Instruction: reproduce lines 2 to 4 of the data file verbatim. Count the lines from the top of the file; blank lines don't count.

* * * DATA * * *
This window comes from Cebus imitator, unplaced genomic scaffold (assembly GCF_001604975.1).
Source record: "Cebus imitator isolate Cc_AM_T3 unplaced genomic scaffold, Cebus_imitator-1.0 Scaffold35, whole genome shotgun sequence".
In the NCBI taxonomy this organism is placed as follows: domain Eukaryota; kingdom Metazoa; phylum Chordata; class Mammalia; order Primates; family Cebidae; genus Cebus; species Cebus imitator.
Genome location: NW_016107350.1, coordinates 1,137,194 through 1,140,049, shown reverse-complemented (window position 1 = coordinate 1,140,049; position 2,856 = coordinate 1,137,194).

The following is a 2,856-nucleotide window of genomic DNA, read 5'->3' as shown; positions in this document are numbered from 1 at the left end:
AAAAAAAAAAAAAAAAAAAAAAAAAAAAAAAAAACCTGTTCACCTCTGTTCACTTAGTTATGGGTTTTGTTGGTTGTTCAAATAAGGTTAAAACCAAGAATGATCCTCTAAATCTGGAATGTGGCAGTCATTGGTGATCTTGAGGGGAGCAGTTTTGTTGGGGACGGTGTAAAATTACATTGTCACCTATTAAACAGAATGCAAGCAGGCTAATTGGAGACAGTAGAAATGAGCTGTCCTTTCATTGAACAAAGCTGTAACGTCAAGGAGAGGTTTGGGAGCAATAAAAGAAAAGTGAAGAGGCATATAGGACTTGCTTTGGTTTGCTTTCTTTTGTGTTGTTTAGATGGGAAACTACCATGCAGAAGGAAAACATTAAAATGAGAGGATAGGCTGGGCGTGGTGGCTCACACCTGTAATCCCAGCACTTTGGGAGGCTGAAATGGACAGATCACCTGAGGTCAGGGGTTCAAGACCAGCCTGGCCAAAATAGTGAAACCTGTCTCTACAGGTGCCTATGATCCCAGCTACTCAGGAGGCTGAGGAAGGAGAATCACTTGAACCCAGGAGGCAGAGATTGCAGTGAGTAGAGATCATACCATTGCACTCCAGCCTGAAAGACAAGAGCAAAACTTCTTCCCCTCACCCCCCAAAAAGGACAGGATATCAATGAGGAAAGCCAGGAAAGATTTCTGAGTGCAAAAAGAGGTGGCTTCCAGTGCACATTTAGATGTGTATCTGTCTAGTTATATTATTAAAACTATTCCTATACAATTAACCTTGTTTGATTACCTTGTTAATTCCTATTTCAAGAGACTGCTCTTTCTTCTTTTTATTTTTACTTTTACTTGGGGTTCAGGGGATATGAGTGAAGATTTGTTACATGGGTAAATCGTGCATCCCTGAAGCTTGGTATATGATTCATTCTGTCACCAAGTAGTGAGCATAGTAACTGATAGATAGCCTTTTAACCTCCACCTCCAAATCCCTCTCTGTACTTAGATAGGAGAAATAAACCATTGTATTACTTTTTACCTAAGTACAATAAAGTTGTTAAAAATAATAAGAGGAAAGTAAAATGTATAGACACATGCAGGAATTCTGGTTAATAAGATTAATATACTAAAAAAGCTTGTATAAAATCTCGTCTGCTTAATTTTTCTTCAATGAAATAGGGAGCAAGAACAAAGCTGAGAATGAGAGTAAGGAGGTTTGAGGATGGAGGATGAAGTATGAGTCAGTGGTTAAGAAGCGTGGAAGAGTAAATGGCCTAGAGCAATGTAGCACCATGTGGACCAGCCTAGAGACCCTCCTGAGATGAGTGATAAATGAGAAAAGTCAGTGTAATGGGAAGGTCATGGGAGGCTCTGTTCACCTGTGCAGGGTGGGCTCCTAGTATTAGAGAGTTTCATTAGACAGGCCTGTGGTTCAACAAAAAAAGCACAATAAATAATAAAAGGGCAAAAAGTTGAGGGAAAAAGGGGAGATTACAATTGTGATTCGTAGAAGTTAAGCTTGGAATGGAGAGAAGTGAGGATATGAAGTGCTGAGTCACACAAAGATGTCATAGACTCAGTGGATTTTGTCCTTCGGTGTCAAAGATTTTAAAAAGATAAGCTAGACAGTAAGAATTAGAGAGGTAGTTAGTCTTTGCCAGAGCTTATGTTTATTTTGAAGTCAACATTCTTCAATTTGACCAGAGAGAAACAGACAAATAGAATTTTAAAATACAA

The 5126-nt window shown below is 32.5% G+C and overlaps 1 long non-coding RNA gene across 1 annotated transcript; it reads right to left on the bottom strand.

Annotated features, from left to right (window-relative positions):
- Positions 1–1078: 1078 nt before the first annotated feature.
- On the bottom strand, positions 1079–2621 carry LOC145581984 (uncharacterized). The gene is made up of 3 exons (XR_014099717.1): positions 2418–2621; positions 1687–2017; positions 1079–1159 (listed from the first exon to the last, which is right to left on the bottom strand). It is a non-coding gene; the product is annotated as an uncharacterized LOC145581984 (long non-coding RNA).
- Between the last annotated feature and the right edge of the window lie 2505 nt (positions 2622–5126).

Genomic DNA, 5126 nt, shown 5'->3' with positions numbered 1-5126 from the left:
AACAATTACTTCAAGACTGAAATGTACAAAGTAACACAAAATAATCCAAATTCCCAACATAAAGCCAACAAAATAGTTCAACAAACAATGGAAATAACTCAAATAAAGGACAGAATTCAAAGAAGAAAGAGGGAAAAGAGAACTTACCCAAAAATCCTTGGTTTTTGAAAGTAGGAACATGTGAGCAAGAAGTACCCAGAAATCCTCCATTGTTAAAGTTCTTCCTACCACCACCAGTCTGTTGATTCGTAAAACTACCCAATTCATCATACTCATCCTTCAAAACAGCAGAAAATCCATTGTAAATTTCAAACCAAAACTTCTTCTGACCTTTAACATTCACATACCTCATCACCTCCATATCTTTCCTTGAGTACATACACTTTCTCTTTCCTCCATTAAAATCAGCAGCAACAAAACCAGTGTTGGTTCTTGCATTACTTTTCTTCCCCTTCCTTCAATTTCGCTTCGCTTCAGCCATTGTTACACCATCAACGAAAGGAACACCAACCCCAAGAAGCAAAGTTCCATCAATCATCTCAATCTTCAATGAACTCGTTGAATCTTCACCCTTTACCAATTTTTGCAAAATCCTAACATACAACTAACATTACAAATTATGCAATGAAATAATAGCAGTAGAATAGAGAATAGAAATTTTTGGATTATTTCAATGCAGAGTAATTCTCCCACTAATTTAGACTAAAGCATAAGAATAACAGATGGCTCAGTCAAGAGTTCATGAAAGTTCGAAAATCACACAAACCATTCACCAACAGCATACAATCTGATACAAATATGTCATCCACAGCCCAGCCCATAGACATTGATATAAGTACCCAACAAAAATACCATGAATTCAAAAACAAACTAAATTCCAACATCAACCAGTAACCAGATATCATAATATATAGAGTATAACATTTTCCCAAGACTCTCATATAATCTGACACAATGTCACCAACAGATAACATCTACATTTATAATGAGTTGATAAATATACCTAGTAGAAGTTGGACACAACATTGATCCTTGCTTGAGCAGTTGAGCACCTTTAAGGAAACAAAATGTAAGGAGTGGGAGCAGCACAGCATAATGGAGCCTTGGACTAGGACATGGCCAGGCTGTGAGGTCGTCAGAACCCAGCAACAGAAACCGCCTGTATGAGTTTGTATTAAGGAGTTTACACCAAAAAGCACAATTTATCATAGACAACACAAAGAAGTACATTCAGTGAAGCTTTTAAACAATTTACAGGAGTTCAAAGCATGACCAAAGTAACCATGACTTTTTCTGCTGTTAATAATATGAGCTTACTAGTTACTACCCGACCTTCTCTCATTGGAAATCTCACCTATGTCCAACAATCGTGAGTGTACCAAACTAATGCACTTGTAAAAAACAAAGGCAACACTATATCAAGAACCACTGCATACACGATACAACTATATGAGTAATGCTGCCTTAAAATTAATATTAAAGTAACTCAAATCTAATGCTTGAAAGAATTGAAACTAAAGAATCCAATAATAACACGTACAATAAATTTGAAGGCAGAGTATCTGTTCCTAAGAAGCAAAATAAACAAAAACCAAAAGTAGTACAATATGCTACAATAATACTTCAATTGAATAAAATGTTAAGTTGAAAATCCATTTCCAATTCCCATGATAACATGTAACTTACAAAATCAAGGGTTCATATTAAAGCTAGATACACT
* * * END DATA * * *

Source record: "Cebus imitator isolate Cc_AM_T3 unplaced genomic scaffold, Cebus_imitator-1.0 Scaffold35, whole genome shotgun sequence".
In the NCBI taxonomy this organism is placed as follows: domain Eukaryota; kingdom Metazoa; phylum Chordata; class Mammalia; order Primates; family Cebidae; genus Cebus; species Cebus imitator.
Genome location: NW_016107350.1, coordinates 1,137,194 through 1,140,049, shown reverse-complemented (window position 1 = coordinate 1,140,049; position 2,856 = coordinate 1,137,194).